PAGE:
Last month, in Biolase, Inc. v. Oracle Partners, L.P. (Del. June 12, 2014), the Delaware Supreme court affirmed the oral resignation of a director while on a board call.
Bottom line: DGCL Section 141(b) is permissive (not mandatory): “Any director may resign at any time upon notice given in writing or by electronic transmission to the corporation.” Delaware courts have consistently held that the word “may” in this statute is permissive and does not mean “may only.”
1. Bylaws: the company’s bylaws include a resignation provision similar to the statute and the same analysis applies to the bylaws, i.e., that the reference to “may” is permissive.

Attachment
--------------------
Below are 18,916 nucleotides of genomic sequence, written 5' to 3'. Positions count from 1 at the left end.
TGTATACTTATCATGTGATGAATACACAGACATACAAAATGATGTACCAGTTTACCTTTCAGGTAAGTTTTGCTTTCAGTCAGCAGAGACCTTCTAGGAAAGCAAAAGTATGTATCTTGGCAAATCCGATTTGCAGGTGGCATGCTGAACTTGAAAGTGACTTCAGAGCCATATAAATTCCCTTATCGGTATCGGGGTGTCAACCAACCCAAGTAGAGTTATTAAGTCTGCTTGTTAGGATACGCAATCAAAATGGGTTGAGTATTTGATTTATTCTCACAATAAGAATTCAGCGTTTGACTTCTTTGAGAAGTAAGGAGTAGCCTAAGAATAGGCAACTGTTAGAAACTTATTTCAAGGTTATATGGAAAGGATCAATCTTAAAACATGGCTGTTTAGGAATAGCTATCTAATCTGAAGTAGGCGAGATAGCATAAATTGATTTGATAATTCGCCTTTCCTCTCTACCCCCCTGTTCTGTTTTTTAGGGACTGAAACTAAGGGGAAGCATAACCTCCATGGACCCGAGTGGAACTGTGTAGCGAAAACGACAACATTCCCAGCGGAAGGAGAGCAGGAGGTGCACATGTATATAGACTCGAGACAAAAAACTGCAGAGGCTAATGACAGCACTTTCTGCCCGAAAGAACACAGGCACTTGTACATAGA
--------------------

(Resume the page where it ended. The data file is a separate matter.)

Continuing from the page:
2. Silence doesn’t count (although this matter was not subject to appeal): another director, who also intended to resign while on the board call, and later confirmed this in an email, did not speak up during the board call and therefore did not resign while on the board call.
3. Vacancy: because two directors were expected to resign on the board call, two new directors were also appointed. Since one of the original two directors did not actually resign on the call (see 2), there was only one vacancy that could have been filled on the board call. The Supreme Court deferred to the Chancery Court’s factual determination to appoint one director based on the order that the names of the new directors appeared in the minutes.